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Dismantle your IT project portfolio?

This post from CIO portfolio begins with a statement about the odd nature of IT project portfolio. As has been expressed in the past, there is no such thing as a purely IT project: projects conducted by IT are, most of the time, to help the business. They may use IT’s resources and abilities, but they are in fact to enhance a tool that business uses. Fundamentally this means that the “IT project portfolio” would be empty of projects. But if you look past the semantics in that argument, you come to another realization: IT managers run many IT project portfolios in companies across the world ““ and that’s because technology plays an enormous role in the success or failure of many efforts. As the post points out, IT has filled the gap in the absence of an effective enterprise portfolio. While IT does do a good job at managing the project portfolio by virtue of their focus on objective information and evaluation, there are dangers. With IT at the helm there is always the chance that too much time will be spent trying to achieve absolute certainty about IT costs before the benefits have been fully explored. Furthermore, there is a possibility that IT will favor making project decisions based on available resources rather than the higher level enterprise-wide needs of the business. In order to gain the benefits of an IT project portfolio while mitigating as many risks as possible, CIOs must demand and reinforce good practice around justifying the business reason for a project before determining the cost, occasionally take the executive sponsor role , and build a project portfolio framework that could be used by any C-level executive. Furthermore, the article post suggests (and correctly so) that portfolio management shouldn’t be done just once a year. In order to gain the most value from the process it must be continual, real-time, and consistently optimized. The take away from the article, and perhaps from IT portfolio management in general, is that IT has an opportunity to optimize a process before it goes enterprise wide. In order to successfully do so, however, it must take into account the needs, understandings, and processes of other areas of the business.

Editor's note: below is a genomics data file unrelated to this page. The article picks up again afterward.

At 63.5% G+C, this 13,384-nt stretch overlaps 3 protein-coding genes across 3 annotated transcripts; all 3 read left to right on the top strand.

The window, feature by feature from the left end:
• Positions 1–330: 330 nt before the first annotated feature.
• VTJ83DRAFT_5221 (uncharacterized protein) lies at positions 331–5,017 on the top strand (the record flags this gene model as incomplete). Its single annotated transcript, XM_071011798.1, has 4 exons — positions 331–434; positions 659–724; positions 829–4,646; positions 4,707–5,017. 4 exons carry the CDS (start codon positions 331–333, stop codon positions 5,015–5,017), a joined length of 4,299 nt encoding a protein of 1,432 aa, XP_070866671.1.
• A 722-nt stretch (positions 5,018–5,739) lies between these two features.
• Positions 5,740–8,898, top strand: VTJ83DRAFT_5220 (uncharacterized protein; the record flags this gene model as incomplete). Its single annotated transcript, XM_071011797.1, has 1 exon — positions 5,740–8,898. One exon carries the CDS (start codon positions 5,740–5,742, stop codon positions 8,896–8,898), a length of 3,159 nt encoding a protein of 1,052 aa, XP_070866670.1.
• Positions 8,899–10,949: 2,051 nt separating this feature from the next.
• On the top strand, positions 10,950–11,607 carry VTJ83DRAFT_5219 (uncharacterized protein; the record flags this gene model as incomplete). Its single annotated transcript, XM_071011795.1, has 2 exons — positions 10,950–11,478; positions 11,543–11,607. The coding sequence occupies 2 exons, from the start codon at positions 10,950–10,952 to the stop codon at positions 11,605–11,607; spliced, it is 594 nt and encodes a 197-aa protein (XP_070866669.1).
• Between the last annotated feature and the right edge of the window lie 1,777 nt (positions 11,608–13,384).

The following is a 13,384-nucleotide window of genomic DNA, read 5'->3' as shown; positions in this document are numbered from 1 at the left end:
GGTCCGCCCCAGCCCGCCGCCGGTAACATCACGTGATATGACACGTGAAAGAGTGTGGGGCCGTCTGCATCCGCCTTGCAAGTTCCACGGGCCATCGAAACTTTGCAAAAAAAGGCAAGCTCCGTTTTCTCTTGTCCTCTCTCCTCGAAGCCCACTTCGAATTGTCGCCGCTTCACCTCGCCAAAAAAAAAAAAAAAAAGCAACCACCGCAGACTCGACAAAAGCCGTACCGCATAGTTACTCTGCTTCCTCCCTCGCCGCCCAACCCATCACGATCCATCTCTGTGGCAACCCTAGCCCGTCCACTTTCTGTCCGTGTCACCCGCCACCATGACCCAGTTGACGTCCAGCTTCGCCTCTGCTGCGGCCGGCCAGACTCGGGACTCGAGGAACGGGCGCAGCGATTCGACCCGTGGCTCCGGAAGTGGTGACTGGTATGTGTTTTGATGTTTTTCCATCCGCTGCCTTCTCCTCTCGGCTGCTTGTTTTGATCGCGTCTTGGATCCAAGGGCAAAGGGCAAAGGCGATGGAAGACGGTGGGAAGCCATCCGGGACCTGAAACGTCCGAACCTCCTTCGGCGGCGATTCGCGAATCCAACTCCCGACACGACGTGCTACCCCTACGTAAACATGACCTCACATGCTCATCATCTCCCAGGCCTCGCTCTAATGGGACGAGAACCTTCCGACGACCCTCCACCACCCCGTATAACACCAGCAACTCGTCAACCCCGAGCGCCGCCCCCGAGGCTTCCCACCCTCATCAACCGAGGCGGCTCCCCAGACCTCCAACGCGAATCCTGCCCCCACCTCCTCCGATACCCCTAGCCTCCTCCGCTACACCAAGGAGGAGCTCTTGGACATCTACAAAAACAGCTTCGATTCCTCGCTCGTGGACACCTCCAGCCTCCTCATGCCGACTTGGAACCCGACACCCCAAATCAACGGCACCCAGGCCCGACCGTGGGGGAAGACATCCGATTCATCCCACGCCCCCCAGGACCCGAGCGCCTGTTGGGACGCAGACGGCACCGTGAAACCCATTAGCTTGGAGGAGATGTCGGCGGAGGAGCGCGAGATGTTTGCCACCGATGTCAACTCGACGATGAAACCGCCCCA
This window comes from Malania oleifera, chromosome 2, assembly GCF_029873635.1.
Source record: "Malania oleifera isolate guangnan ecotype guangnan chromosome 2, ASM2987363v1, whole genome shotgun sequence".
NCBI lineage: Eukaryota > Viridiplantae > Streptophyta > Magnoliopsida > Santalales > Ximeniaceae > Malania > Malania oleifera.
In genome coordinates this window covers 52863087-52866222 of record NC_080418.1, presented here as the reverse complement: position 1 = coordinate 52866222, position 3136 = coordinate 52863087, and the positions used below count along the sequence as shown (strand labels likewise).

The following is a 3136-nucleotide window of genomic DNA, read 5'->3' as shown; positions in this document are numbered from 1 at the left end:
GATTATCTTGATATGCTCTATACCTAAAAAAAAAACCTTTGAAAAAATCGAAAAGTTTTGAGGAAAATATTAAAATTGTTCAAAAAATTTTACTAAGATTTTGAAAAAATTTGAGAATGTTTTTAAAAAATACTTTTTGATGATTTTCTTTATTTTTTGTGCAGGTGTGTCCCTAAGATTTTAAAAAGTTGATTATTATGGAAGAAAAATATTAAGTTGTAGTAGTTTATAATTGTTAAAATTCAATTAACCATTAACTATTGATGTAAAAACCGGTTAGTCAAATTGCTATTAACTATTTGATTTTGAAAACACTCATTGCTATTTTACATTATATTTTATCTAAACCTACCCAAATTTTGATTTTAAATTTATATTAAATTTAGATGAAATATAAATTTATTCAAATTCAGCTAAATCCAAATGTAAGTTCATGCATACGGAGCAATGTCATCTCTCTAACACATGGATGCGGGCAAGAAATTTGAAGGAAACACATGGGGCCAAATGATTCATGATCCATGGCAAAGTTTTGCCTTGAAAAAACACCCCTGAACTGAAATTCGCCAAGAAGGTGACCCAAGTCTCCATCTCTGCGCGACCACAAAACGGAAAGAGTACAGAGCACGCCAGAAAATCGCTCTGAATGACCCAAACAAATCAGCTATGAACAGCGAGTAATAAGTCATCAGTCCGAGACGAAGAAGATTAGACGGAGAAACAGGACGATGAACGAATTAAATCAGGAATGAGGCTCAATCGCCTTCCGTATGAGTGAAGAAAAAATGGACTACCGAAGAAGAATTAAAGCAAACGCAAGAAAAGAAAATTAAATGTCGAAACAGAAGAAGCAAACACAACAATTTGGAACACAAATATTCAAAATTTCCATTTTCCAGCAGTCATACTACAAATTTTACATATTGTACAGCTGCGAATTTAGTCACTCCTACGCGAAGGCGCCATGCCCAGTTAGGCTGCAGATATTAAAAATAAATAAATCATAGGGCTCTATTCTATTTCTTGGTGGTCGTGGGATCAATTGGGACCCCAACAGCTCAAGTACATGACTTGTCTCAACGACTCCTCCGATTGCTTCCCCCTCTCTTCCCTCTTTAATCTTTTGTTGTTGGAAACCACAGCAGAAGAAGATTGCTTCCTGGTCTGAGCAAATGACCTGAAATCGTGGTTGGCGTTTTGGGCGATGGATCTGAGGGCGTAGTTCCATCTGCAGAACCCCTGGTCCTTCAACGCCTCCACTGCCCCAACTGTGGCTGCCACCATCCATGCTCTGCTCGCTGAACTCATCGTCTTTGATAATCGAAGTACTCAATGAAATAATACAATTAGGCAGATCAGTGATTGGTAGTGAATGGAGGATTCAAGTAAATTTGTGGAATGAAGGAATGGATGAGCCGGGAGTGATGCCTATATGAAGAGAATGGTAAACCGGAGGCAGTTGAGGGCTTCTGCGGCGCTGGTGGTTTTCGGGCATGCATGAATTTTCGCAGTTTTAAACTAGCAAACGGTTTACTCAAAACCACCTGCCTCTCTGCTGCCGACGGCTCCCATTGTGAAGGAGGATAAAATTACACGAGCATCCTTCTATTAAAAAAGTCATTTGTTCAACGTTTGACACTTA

About Matthew Kabik

Matthew Kabik is the former Editor of Computer Aid’s Accelerating IT Success. He worked at Computer Aid, Inc. from 2008 to 2014 in the Harrisburg offices, where he was a copywriter, swordsman, social media consultant, and trainer before moving into editorial.

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